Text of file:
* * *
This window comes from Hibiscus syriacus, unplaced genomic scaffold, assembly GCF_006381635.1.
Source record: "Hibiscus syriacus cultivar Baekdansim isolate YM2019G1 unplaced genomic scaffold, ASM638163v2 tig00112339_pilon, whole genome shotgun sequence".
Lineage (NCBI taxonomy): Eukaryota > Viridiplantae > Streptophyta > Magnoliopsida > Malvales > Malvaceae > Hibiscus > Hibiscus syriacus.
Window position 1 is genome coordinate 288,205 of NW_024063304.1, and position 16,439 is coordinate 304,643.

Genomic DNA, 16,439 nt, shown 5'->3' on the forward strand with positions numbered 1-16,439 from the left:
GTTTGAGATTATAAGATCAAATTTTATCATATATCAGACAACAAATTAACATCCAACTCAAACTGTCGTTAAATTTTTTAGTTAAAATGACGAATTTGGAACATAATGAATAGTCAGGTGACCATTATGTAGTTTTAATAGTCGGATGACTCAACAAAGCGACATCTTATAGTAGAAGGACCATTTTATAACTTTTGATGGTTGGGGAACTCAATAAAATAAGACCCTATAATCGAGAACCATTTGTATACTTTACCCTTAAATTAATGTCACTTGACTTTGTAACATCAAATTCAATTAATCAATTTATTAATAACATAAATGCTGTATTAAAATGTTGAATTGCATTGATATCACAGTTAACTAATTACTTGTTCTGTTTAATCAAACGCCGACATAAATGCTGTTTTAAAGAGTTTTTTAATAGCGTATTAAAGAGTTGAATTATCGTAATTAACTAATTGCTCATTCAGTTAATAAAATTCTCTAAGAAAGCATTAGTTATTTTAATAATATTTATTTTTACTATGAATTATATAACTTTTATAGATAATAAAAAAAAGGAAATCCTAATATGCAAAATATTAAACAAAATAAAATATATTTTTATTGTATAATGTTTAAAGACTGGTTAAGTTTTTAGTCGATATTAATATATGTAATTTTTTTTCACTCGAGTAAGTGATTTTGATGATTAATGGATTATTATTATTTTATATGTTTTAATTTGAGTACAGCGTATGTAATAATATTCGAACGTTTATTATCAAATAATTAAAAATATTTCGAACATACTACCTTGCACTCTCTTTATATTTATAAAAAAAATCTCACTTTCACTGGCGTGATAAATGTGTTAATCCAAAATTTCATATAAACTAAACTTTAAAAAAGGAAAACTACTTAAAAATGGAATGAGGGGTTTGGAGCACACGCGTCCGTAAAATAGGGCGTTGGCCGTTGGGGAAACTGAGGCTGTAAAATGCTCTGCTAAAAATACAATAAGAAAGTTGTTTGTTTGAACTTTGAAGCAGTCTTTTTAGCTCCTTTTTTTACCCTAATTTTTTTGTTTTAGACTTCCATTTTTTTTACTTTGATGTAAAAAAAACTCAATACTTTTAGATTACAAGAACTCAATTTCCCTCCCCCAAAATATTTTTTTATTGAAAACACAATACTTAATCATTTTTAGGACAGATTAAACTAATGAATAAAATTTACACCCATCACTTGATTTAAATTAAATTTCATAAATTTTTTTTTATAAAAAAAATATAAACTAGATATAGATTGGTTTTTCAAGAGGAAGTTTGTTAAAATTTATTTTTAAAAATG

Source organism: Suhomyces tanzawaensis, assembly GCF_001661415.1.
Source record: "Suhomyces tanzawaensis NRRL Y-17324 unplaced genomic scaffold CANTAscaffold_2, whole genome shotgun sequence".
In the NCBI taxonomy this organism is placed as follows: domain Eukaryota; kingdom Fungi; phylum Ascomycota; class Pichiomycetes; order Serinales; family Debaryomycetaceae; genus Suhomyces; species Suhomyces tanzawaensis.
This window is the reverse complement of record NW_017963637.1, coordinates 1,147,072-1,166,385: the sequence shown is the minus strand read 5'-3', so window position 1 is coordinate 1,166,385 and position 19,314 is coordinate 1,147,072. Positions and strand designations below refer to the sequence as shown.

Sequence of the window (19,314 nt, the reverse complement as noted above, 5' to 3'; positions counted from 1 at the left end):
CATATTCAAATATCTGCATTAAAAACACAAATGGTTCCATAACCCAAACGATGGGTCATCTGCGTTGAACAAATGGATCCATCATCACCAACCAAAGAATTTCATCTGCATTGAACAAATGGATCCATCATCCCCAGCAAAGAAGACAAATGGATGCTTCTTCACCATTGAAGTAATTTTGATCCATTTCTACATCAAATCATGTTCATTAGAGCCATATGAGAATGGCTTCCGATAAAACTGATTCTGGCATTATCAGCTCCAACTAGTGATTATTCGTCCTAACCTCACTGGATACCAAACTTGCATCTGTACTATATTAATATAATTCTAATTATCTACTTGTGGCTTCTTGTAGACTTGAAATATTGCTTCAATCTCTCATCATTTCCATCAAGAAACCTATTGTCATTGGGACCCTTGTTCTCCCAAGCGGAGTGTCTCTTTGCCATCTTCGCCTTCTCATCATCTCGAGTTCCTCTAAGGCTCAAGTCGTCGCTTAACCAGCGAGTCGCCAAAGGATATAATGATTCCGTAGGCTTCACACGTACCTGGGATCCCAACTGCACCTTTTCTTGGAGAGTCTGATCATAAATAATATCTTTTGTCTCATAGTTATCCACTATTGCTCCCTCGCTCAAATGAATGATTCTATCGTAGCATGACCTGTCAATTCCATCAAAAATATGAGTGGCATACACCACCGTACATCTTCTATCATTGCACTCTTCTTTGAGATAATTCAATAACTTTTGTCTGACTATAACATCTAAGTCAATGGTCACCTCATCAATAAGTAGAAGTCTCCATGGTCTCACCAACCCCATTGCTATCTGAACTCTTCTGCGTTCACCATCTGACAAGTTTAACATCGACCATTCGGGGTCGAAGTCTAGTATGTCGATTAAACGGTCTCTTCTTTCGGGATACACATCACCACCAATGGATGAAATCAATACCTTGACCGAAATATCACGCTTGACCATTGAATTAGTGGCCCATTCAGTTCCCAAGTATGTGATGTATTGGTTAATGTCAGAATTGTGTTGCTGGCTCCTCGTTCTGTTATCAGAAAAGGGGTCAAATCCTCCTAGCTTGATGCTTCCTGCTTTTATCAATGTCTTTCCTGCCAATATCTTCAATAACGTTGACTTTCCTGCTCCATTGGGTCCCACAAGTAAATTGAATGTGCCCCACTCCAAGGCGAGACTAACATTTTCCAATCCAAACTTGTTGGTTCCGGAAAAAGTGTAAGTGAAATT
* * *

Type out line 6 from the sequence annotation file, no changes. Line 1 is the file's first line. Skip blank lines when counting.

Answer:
GTTTGAGATTATAAGATCAAATTTTATCATATATCAGACAACAAATTAACATCCAACTCAAACTGTCGTTAAATTTTTTAGTTAAAATGACGAATTTGGAACATAATGAATAGTCAGGTGACCATTATGTAGTTTTAATAGTCGGATGACTCAACAAAGCGACATCTTATAGTAGAAGGACCATTTTATAACTTTTGATGGTTGGGGAACTCAATAAAATAAGACCCTATAATCGAGAACCATTTGTATACTTTACCCTTAAATTAATGTCACTTGACTTTGTAACATCAAATTCAATTAATCAATTTATTAATAACATAAATGCTGTATTAAAATGTTGAATTGCATTGATATCACAGTTAACTAATTACTTGTTCTGTTTAATCAAACGCCGACATAAATGCTGTTTTAAAGAGTTTTTTAATAGCGTATTAAAGAGTTGAATTATCGTAATTAACTAATTGCTCATTCAGTTAATAAAATTCTCTAAGAAAGCATTAGTTATTTTAATAATATTTATTTTTACTATGAATTATATAACTTTTATAGATAATAAAAAAAAGGAAATCCTAATATGCAAAATATTAAACAAAATAAAATATATTTTTATTGTATAATGTTTAAAGACTGGTTAAGTTTTTAGTCGATATTAATATATGTAATTTTTTTTCACTCGAGTAAGTGATTTTGATGATTAATGGATTATTATTATTTTATATGTTTTAATTTGAGTACAGCGTATGTAATAATATTCGAACGTTTATTATCAAATAATTAAAAATATTTCGAACATACTACCTTGCACTCTCTTTATATTTATAAAAAAAATCTCACTTTCACTGGCGTGATAAATGTGTTAATCCAAAATTTCATATAAACTAAACTTTAAAAAAGGAAAACTACTTAAAAATGGAATGAGGGGTTTGGAGCACACGCGTCCGTAAAATAGGGCGTTGGCCGTTGGGGAAACTGAGGCTGTAAAATGCTCTGCTAAAAATACAATAAGAAAGTTGTTTGTTTGAACTTTGAAGCAGTCTTTTTAGCTCCTTTTTTTACCCTAATTTTTTTGTTTTAGACTTCCATTTTTTTTACTTTGATGTAAAAAAAACTCAATACTTTTAGATTACAAGAACTCAATTTCCCTCCCCCAAAATATTTTTTTATTGAAAACACAATACTTAATCATTTTTAGGACAGATTAAACTAATGAATAAAATTTACACCCATCACTTGATTTAAATTAAATTTCATAAATTTTTTTTTATAAAAAAAATATAAACTAGATATAGATTGGTTTTTCAAGAGGAAGTTTGTTAAAATTTATTTTTAAAAATG